Is the crab nebula really in a far away galaxy? I thought it was fairly close...

Lablem, the Crab Nebula is in a galaxy (our galaxy) and it is far far away, 6300 light-years. " A galaxy far, far away" is a nice turn of phrase.

5245 BC wasn't that long ago- mid-Holocene, and not much more than a 14C halflife.

(I've never commented before, but I had to share)I loved the magnetic badges too! I heard complaints, but I was tired of maming holes in my shirts. This was the first time I was actually wearing a suit to the AAS meeting and would have gotten along fine with the lapel clip, but I prefered the magnets.

I am impressed that you are onto to NSF senior review stuff. It's the first mention of it that I have seen in the science blogsphere. The astro-community seems to be out of touch about its effects on the field as a whole. You even reported on the findings about Arecibo better than some of the main stream press who were under the impression that the NSF was closing it down.

As an aside, will you be at NSF when Sean gives a talk?

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    • Heavy G
      The perfect pick-me-up when gravity gets you down.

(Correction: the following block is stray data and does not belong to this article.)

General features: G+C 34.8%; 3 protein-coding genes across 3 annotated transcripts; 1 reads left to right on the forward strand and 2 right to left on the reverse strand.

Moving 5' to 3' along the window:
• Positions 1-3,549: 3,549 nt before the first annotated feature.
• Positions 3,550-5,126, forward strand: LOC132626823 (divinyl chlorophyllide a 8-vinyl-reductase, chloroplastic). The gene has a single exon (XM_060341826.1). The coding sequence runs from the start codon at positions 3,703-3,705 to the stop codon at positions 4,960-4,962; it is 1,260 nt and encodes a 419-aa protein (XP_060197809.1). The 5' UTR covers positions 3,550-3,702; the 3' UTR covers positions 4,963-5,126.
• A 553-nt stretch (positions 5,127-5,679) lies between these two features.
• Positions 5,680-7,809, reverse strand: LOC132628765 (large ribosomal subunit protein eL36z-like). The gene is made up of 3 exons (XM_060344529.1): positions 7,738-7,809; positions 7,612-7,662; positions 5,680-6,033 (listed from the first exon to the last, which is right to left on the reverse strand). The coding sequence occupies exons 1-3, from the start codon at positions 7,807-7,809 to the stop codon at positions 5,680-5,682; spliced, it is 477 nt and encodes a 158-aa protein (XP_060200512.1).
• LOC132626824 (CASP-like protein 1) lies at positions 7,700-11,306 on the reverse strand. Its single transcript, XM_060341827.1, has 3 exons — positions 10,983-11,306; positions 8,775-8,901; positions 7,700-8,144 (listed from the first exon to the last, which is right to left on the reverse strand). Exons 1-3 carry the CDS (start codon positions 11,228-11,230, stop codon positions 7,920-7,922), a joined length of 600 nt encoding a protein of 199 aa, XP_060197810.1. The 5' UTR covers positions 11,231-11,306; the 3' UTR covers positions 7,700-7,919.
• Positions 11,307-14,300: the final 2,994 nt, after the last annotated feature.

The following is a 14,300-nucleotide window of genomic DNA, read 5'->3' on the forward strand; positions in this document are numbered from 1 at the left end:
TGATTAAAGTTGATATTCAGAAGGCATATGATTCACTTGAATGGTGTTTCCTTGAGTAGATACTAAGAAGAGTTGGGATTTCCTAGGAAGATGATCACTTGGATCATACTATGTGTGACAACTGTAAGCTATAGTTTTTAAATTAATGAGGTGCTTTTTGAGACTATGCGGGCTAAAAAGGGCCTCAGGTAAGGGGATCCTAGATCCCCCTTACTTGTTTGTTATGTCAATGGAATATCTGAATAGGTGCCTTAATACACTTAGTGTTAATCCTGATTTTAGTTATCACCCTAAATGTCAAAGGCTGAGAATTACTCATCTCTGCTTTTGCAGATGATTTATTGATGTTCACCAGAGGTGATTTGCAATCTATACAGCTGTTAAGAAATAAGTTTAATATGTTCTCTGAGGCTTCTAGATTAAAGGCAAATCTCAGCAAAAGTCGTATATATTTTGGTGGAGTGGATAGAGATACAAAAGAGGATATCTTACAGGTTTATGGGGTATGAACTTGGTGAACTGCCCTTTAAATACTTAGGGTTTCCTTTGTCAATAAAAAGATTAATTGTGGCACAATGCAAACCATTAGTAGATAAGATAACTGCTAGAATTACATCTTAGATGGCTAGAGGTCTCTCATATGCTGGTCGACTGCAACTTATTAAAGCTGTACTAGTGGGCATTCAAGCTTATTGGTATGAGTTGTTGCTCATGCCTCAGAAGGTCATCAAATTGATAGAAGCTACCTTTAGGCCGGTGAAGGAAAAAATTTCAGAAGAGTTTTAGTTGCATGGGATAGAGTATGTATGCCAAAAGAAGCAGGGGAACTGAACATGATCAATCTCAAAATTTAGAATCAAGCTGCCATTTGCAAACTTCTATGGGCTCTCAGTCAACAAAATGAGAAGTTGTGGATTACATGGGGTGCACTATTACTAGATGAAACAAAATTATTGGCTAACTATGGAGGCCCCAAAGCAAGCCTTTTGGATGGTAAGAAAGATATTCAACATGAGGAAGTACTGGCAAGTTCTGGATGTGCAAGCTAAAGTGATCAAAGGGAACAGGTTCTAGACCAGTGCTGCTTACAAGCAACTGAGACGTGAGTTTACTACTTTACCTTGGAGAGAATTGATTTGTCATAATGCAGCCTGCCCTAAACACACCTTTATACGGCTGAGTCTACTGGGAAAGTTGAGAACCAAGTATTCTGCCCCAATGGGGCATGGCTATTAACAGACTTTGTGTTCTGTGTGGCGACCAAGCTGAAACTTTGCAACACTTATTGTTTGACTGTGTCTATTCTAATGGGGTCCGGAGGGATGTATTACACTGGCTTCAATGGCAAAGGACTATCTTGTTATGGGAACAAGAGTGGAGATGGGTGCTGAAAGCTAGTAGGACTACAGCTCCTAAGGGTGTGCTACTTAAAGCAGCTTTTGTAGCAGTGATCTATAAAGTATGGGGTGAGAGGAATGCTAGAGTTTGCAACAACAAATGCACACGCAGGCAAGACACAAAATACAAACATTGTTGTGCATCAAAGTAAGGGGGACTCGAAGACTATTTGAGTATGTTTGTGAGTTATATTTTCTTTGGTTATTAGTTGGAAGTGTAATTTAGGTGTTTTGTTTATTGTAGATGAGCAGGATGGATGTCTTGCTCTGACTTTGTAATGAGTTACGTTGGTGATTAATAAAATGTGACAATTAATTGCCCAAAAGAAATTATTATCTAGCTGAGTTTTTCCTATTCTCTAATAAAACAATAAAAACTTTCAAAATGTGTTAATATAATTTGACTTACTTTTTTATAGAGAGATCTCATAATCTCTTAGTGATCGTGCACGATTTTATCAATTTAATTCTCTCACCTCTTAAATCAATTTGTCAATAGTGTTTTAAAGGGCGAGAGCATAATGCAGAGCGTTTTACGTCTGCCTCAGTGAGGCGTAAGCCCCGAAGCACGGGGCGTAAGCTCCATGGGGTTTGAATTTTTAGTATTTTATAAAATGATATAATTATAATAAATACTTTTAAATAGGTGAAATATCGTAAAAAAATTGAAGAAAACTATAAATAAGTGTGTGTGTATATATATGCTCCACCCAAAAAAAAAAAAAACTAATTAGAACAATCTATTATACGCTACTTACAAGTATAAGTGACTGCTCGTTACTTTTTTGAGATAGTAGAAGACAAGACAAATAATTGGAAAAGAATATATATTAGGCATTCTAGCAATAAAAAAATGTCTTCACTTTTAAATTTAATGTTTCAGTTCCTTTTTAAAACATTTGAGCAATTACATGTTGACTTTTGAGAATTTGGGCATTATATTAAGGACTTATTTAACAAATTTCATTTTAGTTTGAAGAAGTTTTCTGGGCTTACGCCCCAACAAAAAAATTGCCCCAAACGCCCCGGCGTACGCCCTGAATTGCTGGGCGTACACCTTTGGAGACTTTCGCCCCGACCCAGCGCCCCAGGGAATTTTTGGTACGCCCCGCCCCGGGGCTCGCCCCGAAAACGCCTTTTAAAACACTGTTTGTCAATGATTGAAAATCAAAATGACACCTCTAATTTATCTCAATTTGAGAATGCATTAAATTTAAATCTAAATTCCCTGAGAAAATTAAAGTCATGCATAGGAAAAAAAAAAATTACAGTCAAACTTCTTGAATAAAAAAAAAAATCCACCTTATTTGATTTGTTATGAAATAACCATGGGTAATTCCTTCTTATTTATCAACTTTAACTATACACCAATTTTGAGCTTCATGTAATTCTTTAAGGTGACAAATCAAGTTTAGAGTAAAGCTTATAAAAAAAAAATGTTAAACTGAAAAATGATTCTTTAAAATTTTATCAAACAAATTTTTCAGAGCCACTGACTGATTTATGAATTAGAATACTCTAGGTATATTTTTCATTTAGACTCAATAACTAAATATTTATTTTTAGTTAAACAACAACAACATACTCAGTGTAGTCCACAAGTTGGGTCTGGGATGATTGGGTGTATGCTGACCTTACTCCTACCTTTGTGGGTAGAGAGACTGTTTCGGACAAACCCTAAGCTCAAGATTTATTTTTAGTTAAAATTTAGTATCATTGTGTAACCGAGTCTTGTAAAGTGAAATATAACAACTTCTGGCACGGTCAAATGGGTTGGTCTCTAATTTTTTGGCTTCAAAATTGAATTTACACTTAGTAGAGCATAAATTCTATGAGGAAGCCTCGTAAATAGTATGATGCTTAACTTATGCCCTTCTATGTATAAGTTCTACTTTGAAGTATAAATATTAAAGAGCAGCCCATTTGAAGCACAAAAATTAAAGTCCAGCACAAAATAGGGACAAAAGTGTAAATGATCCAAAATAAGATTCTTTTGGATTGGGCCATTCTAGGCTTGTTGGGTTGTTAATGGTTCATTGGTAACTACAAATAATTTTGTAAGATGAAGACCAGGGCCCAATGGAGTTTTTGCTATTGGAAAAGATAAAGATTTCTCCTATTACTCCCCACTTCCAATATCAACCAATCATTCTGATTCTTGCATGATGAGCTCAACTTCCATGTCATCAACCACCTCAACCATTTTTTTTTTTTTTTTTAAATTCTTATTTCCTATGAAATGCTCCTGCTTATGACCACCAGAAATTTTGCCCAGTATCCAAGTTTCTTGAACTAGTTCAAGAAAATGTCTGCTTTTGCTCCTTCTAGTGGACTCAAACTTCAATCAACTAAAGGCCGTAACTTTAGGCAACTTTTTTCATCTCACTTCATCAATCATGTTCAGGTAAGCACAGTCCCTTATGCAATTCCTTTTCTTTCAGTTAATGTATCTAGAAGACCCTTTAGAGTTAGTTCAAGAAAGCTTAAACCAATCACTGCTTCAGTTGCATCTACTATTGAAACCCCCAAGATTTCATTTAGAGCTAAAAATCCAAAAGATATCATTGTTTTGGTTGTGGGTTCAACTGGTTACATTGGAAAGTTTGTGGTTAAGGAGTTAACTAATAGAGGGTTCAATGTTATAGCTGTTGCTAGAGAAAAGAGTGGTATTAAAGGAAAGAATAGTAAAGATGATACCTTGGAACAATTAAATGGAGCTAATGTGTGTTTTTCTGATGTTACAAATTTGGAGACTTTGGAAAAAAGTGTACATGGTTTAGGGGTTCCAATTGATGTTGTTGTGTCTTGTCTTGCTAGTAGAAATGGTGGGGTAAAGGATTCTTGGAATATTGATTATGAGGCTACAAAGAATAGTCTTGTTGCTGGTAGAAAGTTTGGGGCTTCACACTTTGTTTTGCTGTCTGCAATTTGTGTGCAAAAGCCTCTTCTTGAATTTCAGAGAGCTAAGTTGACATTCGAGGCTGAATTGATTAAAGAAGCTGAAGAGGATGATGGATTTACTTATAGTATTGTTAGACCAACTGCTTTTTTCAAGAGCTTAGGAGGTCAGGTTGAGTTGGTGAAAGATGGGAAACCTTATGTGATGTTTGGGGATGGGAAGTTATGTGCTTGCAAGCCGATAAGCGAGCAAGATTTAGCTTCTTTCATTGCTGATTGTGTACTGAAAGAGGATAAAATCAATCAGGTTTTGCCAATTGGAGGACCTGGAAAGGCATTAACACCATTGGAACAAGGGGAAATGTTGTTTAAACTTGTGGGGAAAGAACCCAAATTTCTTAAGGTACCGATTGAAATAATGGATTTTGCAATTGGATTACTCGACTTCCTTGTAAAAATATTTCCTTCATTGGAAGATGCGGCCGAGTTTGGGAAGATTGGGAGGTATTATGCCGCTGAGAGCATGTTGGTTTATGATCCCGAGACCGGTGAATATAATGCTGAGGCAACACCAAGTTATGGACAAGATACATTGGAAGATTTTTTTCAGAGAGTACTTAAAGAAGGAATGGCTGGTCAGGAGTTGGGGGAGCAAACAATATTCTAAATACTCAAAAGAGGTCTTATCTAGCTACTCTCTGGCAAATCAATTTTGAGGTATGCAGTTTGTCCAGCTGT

2 oz Tequila
      2 oz Triple sec
      2 oz Rose's sweetened lime juice
      7-Up or Sprite
      Mix tequila, triple sec and lime juice in a shaker and pour into a margarita glass. (Salted rim and ice are optional.) Top off with 7-Up/Sprite and let the weight of the world lift off your shoulders.
    • Listening to the Drums of Feynman
      The perfect nightcap after a long day struggling with QED equations.
      1 oz dark rum
      1/2 oz light rum
      1 oz Tia Maria
      2 oz light cream
      Crushed ice
      1/8 tsp ground nutmeg
      In a shaker half-filled with ice, combine the dark and light rum, Tia Maria, and cream. Shake well. Strain into an old fashioned glass almost filled with crushed ice. Dust with the nutmeg, and serve. Bongos optional.
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      Electrify your friends with amazing pyrotechnics!
      2 oz brandy
      1 oz Campari
      1 oz fresh lemon juice
      Combine Campari and lemon juice in shaker filled with cracked ice. Shake and strain into chilled cocktail glass. Heat brandy in chafing dish, then ignite and pour into glass. Cocktail Go BOOM! Plus, Fire = Pretty!
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      Dr. Strangelove's drink of choice.
      3/4 Triple sec
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      2-3 drops Grenadine
      Fill shot glass 3/4 with Triple Sec. Layer Bailey's on top. Drop Grenadine in center of shot; it should billow up like a mushroom cloud. Remember to "duck and cover."
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      Any mad scientist will tell you that flames make drinking more fun. What good is science if no one gets hurt?
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      1-1/2 oz sour mix
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      Warning: may result in amplified stimulated emission.
      1 oz Southern Comfort
      1/2 oz Amaretto